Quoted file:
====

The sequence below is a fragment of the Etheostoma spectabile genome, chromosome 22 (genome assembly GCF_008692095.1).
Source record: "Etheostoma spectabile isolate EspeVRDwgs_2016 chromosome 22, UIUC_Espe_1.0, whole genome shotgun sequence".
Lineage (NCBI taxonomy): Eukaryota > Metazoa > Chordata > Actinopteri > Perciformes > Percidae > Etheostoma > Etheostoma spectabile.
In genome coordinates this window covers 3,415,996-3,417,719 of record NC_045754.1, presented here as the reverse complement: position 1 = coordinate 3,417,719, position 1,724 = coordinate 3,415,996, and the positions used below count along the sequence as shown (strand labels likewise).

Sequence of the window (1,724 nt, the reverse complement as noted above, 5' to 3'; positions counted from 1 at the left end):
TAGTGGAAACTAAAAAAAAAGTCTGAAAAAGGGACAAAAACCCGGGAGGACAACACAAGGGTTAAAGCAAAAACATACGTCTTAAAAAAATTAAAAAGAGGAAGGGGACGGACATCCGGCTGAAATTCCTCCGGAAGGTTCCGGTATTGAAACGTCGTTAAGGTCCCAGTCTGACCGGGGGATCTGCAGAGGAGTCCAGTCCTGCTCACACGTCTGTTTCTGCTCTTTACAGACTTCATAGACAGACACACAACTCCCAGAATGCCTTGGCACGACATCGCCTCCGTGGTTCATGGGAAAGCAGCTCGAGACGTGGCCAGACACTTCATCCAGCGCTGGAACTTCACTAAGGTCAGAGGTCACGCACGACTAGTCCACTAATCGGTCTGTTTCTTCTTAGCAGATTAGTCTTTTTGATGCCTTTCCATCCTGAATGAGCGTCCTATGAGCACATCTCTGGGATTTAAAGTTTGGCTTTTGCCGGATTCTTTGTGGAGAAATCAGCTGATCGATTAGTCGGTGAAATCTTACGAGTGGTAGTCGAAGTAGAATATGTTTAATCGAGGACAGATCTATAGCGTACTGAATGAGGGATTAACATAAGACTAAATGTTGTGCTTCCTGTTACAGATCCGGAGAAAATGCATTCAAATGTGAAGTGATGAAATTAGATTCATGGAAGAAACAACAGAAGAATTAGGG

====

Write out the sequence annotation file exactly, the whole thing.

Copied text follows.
The sequence below is a fragment of the Etheostoma spectabile genome, chromosome 22 (genome assembly GCF_008692095.1).
Source record: "Etheostoma spectabile isolate EspeVRDwgs_2016 chromosome 22, UIUC_Espe_1.0, whole genome shotgun sequence".
Lineage (NCBI taxonomy): Eukaryota > Metazoa > Chordata > Actinopteri > Perciformes > Percidae > Etheostoma > Etheostoma spectabile.
In genome coordinates this window covers 3,415,996-3,417,719 of record NC_045754.1, presented here as the reverse complement: position 1 = coordinate 3,417,719, position 1,724 = coordinate 3,415,996, and the positions used below count along the sequence as shown (strand labels likewise).

Sequence of the window (1,724 nt, the reverse complement as noted above, 5' to 3'; positions counted from 1 at the left end):
TAGTGGAAACTAAAAAAAAAGTCTGAAAAAGGGACAAAAACCCGGGAGGACAACACAAGGGTTAAAGCAAAAACATACGTCTTAAAAAAATTAAAAAGAGGAAGGGGACGGACATCCGGCTGAAATTCCTCCGGAAGGTTCCGGTATTGAAACGTCGTTAAGGTCCCAGTCTGACCGGGGGATCTGCAGAGGAGTCCAGTCCTGCTCACACGTCTGTTTCTGCTCTTTACAGACTTCATAGACAGACACACAACTCCCAGAATGCCTTGGCACGACATCGCCTCCGTGGTTCATGGGAAAGCAGCTCGAGACGTGGCCAGACACTTCATCCAGCGCTGGAACTTCACTAAGGTCAGAGGTCACGCACGACTAGTCCACTAATCGGTCTGTTTCTTCTTAGCAGATTAGTCTTTTTGATGCCTTTCCATCCTGAATGAGCGTCCTATGAGCACATCTCTGGGATTTAAAGTTTGGCTTTTGCCGGATTCTTTGTGGAGAAATCAGCTGATCGATTAGTCGGTGAAATCTTACGAGTGGTAGTCGAAGTAGAATATGTTTAATCGAGGACAGATCTATAGCGTACTGAATGAGGGATTAACATAAGACTAAATGTTGTGCTTCCTGTTACAGATCCGGAGAAAATGCATTCAAATGTGAAGTGATGAAATTAGATTCATGGAAGAAACAACAGAAGAATTAGGG